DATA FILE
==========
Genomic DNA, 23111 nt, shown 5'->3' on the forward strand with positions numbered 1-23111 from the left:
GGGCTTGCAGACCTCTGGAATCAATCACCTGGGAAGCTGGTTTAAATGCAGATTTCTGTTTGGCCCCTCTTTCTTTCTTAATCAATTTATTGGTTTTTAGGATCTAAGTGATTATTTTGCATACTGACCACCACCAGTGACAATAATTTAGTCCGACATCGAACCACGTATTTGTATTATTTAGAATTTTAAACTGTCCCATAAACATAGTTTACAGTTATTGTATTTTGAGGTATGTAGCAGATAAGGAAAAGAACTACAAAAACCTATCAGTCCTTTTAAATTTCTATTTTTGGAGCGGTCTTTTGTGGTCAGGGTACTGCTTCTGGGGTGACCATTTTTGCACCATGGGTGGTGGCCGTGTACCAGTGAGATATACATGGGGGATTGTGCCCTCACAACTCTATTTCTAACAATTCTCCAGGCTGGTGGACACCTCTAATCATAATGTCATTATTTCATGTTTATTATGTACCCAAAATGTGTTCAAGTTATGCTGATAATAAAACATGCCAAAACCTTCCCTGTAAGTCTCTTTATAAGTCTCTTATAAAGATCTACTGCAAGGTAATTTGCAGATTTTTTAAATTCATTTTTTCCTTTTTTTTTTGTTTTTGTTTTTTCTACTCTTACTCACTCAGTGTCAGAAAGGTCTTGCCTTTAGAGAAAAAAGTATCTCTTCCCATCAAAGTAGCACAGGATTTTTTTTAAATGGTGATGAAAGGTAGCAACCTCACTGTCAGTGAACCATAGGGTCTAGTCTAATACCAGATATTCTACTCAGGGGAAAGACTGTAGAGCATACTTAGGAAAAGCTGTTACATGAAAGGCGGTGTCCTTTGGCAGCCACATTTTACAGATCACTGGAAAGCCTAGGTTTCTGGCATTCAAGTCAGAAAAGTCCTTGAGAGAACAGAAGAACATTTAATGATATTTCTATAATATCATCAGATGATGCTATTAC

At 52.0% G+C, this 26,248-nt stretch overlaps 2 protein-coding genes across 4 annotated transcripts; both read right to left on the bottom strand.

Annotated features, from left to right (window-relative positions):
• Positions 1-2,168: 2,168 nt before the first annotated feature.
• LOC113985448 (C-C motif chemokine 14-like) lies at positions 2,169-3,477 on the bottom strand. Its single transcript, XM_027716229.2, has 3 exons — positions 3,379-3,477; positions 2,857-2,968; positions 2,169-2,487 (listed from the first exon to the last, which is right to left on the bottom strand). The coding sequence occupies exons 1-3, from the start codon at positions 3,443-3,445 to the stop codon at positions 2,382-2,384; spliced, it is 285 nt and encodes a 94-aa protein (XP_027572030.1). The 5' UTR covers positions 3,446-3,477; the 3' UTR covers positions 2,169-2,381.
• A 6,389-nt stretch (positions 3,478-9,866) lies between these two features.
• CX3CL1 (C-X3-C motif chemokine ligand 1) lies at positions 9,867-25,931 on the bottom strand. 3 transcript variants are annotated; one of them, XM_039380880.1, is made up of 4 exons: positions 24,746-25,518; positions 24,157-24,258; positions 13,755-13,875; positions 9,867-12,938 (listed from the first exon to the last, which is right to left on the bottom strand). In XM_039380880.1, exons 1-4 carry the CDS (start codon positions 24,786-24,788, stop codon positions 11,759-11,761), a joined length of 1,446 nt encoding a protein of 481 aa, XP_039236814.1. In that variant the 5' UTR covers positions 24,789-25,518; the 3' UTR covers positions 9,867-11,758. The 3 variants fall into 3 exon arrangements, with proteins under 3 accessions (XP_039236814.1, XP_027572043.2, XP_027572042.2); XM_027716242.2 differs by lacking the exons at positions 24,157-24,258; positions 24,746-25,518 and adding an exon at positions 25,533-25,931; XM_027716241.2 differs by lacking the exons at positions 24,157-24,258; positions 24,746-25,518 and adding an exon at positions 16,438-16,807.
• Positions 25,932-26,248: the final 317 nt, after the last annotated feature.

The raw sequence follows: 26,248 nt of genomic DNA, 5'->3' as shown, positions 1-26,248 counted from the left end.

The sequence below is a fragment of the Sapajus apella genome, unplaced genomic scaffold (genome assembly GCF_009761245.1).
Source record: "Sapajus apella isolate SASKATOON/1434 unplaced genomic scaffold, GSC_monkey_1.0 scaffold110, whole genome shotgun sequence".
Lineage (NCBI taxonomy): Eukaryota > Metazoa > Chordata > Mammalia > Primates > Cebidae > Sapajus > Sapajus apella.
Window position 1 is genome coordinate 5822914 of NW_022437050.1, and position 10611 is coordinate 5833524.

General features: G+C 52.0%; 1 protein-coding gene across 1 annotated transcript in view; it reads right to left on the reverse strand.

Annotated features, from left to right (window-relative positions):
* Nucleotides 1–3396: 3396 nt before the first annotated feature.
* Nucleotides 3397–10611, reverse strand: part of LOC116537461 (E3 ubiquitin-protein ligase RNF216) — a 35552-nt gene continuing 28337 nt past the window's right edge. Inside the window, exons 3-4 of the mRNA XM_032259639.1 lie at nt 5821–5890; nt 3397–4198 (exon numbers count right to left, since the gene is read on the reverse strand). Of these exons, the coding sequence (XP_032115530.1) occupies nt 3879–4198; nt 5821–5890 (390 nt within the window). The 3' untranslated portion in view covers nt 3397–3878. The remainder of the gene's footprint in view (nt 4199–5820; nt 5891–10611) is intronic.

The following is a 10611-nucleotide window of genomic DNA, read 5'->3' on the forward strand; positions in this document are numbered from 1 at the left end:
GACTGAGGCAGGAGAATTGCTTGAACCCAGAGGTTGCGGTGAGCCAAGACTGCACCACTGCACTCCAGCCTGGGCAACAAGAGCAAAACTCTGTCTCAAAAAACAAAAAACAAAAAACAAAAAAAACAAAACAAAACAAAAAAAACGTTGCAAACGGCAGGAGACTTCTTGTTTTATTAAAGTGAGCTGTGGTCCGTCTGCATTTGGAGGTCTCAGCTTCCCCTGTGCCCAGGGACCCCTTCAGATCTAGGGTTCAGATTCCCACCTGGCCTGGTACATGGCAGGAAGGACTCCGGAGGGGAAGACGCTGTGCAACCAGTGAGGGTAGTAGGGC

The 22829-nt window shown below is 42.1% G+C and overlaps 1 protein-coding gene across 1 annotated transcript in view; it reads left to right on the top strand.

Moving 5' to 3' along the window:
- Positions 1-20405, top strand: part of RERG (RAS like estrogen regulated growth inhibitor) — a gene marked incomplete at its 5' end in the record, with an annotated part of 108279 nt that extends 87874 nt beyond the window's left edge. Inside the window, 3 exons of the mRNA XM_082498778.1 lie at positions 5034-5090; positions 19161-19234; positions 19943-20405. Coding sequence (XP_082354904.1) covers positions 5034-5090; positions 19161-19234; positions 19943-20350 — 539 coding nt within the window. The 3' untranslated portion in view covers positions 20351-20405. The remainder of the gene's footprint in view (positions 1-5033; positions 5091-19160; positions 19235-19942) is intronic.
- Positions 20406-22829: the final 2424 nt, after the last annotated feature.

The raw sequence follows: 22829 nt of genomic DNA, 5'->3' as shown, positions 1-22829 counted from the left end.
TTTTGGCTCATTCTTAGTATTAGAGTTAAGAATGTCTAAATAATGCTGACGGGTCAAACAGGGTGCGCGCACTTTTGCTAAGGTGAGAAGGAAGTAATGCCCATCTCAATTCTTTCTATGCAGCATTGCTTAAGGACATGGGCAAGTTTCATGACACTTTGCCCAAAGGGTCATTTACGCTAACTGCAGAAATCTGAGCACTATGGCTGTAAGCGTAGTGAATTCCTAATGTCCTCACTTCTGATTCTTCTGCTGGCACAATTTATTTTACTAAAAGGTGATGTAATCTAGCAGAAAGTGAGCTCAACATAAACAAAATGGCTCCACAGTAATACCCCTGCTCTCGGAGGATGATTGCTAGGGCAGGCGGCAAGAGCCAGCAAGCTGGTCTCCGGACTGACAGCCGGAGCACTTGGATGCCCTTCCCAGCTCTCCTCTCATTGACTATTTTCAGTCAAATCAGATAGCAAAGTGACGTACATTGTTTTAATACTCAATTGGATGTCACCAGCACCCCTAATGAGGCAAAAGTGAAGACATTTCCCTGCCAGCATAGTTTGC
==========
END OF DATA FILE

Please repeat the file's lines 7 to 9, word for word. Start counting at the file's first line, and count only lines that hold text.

• A 6,389-nt stretch (positions 3,478-9,866) lies between these two features.
• CX3CL1 (C-X3-C motif chemokine ligand 1) lies at positions 9,867-25,931 on the bottom strand. 3 transcript variants are annotated; one of them, XM_039380880.1, is made up of 4 exons: positions 24,746-25,518; positions 24,157-24,258; positions 13,755-13,875; positions 9,867-12,938 (listed from the first exon to the last, which is right to left on the bottom strand). In XM_039380880.1, exons 1-4 carry the CDS (start codon positions 24,786-24,788, stop codon positions 11,759-11,761), a joined length of 1,446 nt encoding a protein of 481 aa, XP_039236814.1. In that variant the 5' UTR covers positions 24,789-25,518; the 3' UTR covers positions 9,867-11,758. The 3 variants fall into 3 exon arrangements, with proteins under 3 accessions (XP_039236814.1, XP_027572043.2, XP_027572042.2); XM_027716242.2 differs by lacking the exons at positions 24,157-24,258; positions 24,746-25,518 and adding an exon at positions 25,533-25,931; XM_027716241.2 differs by lacking the exons at positions 24,157-24,258; positions 24,746-25,518 and adding an exon at positions 16,438-16,807.
• Positions 25,932-26,248: the final 317 nt, after the last annotated feature.